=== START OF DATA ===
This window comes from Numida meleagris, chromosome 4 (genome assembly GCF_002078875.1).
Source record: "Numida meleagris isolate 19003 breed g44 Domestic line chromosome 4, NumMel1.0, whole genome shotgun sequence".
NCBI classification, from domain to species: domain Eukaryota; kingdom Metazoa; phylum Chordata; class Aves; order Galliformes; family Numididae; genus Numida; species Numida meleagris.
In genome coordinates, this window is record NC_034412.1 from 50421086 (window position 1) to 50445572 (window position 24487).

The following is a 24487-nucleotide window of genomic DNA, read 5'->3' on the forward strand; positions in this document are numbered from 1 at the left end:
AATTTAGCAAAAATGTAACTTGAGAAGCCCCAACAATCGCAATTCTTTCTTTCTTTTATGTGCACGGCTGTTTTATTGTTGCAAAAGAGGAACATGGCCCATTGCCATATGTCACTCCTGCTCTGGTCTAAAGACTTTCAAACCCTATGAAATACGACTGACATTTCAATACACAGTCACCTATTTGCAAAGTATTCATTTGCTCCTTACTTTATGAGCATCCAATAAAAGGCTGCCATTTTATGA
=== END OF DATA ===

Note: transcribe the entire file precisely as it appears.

This window comes from Numida meleagris, chromosome 4 (genome assembly GCF_002078875.1).
Source record: "Numida meleagris isolate 19003 breed g44 Domestic line chromosome 4, NumMel1.0, whole genome shotgun sequence".
NCBI classification, from domain to species: domain Eukaryota; kingdom Metazoa; phylum Chordata; class Aves; order Galliformes; family Numididae; genus Numida; species Numida meleagris.
In genome coordinates, this window is record NC_034412.1 from 50421086 (window position 1) to 50445572 (window position 24487).

The following is a 24487-nucleotide window of genomic DNA, read 5'->3' on the forward strand; positions in this document are numbered from 1 at the left end:
AATTTAGCAAAAATGTAACTTGAGAAGCCCCAACAATCGCAATTCTTTCTTTCTTTTATGTGCACGGCTGTTTTATTGTTGCAAAAGAGGAACATGGCCCATTGCCATATGTCACTCCTGCTCTGGTCTAAAGACTTTCAAACCCTATGAAATACGACTGACATTTCAATACACAGTCACCTATTTGCAAAGTATTCATTTGCTCCTTACTTTATGAGCATCCAATAAAAGGCTGCCATTTTATGA